Having made good money three times since the beginning of the financial crisis on the F&F prefs, am by no means a bear, but realization of their relative exceptional value compared to the common is entirely a prediction exercise with politics at the forefront.  Don't expect clarity until the 2012 national election results are in.

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Interesting that you all are talking about the GSE's.  Take a look at the fourth video in the link below.  The discussion with Bill Ackman starts about 8 mins in to the video.

 

http://www.gurufocus.com/news/121785/michael-porter-bill-ackman-and-clayton-rose-interview-with-cnbc

 

Thanks for posting this Dcollon.  The fact that he asked the question tells me that the GSE preferred was on his radar.  Even though Rose answered that his duty is toward the conservator, the conservation agreement says that their responsibility is to maintain the value of the GSE assets in order to protect the governments’ senior preferred, so the junior preferred benefit indirectly. 

 

I may be deluding myself here (as I am long the preferred) but I believe the massive upside (10-15x investment) here gives Ackman an incentive to spend some effort as an activist in favor of keeping some government involvement in the housing market.  He will have some have some strong facts in his favor, such as:  (1) The GSE's underwriting has been very good as shown by significantly lower default experience vs. private label, (2) The GSEs operated very well for decades but ran into trouble when they started buying private label AAA's with poor underwriting.  This killed them and they would be alive today if they stayed with their original charter, (3) Govt. involvement in the housing finance market can provide a critical shock absorber during times of stress (like today) when big banks might retrench.

 

Its a long and complicated story, but that is why Ackman would be ideally positioned to separate the truth from the political spin.  My hunch is that he is waiting until FNMA's default experience improves to where FMCC is today which should be within a year.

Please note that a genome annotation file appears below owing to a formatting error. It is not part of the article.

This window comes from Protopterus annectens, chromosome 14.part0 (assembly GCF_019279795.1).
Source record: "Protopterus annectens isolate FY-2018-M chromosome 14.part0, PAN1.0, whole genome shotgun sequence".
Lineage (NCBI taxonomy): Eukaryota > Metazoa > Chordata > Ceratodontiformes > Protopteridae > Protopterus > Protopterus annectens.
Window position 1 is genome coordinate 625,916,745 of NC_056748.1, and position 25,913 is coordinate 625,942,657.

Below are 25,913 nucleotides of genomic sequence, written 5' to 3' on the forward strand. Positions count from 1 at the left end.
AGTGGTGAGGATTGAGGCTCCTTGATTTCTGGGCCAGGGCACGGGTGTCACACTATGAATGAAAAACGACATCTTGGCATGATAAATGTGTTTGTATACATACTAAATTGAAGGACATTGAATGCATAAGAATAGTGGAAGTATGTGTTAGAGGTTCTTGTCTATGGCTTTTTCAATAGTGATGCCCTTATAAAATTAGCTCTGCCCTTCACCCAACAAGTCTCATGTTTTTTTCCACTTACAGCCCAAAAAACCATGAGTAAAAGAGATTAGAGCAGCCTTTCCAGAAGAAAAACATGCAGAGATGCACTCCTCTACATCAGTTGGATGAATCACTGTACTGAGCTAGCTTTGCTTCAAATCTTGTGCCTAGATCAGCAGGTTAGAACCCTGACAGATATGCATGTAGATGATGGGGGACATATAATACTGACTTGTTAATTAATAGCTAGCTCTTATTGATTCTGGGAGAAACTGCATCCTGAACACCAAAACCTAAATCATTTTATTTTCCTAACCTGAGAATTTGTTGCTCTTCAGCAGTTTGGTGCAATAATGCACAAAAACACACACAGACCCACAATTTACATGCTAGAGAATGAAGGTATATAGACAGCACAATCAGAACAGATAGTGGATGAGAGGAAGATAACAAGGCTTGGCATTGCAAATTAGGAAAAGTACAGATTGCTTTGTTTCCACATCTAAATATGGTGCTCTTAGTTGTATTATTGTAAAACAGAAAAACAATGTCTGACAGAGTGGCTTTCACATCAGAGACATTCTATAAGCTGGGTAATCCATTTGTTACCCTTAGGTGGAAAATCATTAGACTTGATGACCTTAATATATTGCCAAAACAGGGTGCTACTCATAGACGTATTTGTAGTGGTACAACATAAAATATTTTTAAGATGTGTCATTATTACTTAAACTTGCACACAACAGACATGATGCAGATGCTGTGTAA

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Having made good money three times since the beginning of the financial crisis on the F&F prefs, am by no means a bear, but realization of their relative exceptional value compared to the common is entirely a prediction exercise with politics at the forefront.  Don't expect clarity until the 2012 national election results are in.

 

Having made good money once, so like twacowfca no bear either, some crazy people in Congress are battling hard against them. There were plans to decrease the 10% rate of the senior prefs and they were clipped.

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fannie / freddie prefs?

 

This came to my mind too.  GSE Preferred is available at cents on the dollar so it fits with the 'modest amount of capital commitment' part. 

 

Right now, the GSE's control 90% of the US mortgage market.  If they were to go away (and presumably the value of the preferreds go to zero), the big banks would gladly take their place and benefit from a windfall of new business.  The latest SEC filings show 12% of Ackmans fund is in Citigroup.  Maybe this is what he means by 'significant hedging benefits'.

 

Just a guess.

 

Having made good money three times since the beginning of the financial crisis on the F&F prefs, am by no means a bear, but realization of their relative exceptional value compared to the common is entirely a prediction exercise with politics at the forefront.  Don't expect clarity until the 2012 national election results are in.

 

I agree with you Twacowfca.  And likely not until a good amount of time after 2012 too.  But between now and then I think it is a safe bet that the GSE portfolios will continue to improve and with that the heated political dialogue around them will moderate too.  And then at some point, when given a opportunity to payback the taxpayer advances, I think the politicians will do it.